Incorporating social media feeds in to travel marketing enables brands to simplify their customers’ online experience as well as gain a more holistic view of their target audience. Being able to offer a good, joined-up experience across all consumer touchpoints is a competitive advantage. The senior marketing director at Expedia Andrew Cocker recently said, "We are championing the user during every step of the process. Our biggest job is to make that user experience totally seamless, intuitive and less complex than it is today." Here we’ve given you four suggestions of how you can incorporate social in your marketing strategy too:
1 Interact with your audience
To mark its 20th year in operation Eurostar launched a new website to coincide with the unveiling of its new connected trains last year. It asked its customers to Tweet their first impressions of the trains using a hashtag #e320. Passengers did so in their droves and Eurostar published their Tweets onto their main site, on the front page under the section ‘What you’re saying about our new trains’. This was a great and simple way to interact and engage with their customers and glean opinion, good or bad, about its new service.
2 Boost SEO efforts
The European travel company Pierre & Vacances last year launched two content sites using Flockler technology to help drive traffic to their e-commerce sites and boost SEO efforts. The French travel booking sites, evasionski.com & evasionmer.fr, had traditionally carried very little content on them. Its marketing manager Frederic Po said the idea was to create a platform that could promote the ski and beach destinations where their apartments are located. The content sites would carry typical words or themes that people were searching for on Google, that were connected to their business, but not directly related to the ecommerce site. He said: “People looking for restaurants in Cannes ahead of the film festival or the best beaches to surf in France would not land on our ecommerce website because we do not talk about restaurants nor promote beaches – we sell accommodation. So we wanted to publish destination related content that we could link back to our ecommerce site.” Both sites now aggregate content created by tourists and resort managers using pre-programmed hashtags, pulling in content from Instagram and videos from You Tube.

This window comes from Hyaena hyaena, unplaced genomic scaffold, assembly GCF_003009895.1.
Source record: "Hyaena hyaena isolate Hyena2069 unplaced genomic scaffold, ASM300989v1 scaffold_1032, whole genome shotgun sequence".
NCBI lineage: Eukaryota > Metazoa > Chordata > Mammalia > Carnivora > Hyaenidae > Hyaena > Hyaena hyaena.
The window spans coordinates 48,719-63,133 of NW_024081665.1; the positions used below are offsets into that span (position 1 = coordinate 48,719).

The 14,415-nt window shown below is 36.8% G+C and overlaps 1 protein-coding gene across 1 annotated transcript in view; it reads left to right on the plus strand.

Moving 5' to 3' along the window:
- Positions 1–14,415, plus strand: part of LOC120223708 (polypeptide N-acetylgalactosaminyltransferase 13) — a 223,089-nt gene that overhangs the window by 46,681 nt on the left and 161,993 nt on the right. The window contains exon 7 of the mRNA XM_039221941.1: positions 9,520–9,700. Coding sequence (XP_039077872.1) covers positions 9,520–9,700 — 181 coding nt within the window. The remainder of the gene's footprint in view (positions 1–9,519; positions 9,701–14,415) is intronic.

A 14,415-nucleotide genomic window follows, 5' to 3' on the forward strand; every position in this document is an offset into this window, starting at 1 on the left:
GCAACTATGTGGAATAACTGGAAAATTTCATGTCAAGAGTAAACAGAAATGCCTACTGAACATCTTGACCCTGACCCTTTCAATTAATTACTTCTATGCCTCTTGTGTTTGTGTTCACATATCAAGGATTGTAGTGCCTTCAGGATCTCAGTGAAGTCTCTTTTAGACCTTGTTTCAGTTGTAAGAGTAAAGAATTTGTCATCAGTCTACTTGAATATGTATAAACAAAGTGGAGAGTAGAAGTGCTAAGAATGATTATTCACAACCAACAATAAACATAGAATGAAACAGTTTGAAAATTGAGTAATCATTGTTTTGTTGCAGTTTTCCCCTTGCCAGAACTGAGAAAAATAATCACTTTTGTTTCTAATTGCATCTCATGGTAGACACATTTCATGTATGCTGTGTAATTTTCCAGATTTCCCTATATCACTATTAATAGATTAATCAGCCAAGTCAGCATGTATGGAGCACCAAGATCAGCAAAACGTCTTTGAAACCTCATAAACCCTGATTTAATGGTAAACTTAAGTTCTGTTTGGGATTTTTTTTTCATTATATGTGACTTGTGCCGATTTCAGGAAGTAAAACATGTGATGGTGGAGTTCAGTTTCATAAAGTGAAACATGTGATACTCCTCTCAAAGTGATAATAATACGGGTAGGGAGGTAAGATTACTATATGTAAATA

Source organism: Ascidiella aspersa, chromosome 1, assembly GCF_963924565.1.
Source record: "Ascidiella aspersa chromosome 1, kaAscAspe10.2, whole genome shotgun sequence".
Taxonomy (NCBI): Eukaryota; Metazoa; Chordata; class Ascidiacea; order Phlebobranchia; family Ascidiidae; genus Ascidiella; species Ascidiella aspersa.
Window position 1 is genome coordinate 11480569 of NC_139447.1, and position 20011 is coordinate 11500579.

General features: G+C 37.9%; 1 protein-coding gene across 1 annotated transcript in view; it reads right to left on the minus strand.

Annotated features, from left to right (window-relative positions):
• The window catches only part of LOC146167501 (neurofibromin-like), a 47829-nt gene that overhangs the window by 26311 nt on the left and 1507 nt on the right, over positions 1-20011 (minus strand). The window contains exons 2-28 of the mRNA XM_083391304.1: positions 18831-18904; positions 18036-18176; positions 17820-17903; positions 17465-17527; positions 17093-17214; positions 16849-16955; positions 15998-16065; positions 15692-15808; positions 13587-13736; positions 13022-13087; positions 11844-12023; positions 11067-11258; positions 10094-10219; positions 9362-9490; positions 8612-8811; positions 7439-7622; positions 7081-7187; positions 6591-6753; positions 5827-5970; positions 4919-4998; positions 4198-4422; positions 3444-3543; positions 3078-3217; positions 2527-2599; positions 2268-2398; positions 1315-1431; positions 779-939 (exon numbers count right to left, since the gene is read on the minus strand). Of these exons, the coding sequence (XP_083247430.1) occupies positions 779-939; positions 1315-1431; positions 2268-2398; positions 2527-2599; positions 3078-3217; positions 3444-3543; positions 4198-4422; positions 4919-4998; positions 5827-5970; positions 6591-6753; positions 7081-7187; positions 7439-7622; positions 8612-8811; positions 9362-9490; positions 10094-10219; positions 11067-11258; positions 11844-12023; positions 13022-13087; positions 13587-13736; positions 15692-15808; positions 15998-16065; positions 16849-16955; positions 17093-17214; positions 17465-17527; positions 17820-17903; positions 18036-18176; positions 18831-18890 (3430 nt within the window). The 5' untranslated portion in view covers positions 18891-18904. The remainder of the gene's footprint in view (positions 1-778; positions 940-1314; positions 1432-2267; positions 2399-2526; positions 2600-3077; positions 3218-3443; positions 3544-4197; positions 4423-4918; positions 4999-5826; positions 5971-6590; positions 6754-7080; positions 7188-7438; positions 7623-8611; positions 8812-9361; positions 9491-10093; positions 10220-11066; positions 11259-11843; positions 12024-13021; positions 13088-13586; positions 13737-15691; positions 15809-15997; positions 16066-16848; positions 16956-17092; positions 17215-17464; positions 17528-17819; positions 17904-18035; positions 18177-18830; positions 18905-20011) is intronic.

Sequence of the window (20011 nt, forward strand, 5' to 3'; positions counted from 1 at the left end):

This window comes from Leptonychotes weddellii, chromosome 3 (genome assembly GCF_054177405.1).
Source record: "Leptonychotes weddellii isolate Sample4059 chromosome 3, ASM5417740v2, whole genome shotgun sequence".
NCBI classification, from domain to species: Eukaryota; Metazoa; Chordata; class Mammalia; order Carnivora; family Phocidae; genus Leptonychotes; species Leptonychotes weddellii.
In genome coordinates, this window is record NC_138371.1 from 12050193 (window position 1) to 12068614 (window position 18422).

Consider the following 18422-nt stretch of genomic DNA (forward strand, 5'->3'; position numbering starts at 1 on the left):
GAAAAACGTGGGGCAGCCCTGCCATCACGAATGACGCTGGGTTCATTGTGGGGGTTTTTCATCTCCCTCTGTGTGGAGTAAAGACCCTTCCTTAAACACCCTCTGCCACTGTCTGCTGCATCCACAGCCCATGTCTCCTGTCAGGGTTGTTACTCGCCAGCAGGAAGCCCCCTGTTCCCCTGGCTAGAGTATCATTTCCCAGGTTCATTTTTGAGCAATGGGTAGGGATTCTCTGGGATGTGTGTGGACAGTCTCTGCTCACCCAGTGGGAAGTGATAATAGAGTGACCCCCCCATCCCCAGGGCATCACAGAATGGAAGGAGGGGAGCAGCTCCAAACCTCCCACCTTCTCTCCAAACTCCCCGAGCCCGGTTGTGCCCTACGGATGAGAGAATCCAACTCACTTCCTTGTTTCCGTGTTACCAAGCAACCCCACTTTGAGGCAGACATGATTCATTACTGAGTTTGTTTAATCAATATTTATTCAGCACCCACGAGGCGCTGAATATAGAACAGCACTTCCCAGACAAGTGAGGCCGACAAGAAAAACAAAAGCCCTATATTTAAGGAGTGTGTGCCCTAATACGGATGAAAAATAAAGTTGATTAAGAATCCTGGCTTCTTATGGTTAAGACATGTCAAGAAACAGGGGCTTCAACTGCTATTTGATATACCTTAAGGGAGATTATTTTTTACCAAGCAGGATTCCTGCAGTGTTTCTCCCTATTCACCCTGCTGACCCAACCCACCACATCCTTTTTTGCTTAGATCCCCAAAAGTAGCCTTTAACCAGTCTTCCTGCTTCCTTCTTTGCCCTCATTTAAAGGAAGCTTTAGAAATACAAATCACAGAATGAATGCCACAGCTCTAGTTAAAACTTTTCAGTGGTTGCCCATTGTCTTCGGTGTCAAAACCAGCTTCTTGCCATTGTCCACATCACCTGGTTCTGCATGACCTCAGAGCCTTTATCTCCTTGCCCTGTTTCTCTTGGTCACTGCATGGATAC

3 Engage with and reward your fans
Expedia, the world’s largest online travel company, has teamed up with Flockler on several occasions to run user generated content competitions to boost engagement with its fans. Its latest asked holiday makers to share their favourite or most memorable holiday destination that cost £139 or less using the #My139 hashtag for a chance to win five £500 travel vouchers. Expedia published the rich and visual content created on social media on to their blog using Flockler’s WordPress plugin. More than 1,000 people entered the #My139 challenge in just of five weeks. A total reach of 860,000 and 9.82 million impressions. Earlier last year Expedia ran a similar competition, this time to mark the fall of the Berlin Wall. It asked people to share their memories and provide tips for travelling around Germany for a chance to win €250 in travel vouchers.
4 Use UGC as a conversion tactic
Incorporating user reviews from social media is fast becoming an excellent way to convert customers and help them make a purchase. One of Finland’s leading online travel agencies, Holiday Club Resorts, has been combining user generate reviews on its main ecommerce site for several years to great effect. Holiday Club Resorts reported an uplift in conversions by 20-30 % when social posts are used as product testimonials and displayed at the moment of purchase on their booking pages. There has been an increase in engagement with the brand as hundreds of its holiday makers are now sharing their memories and experiences on social using the pre-programmed #hashtags. This has boosted online sentiment towards the brand and increased its organic SEO efforts too.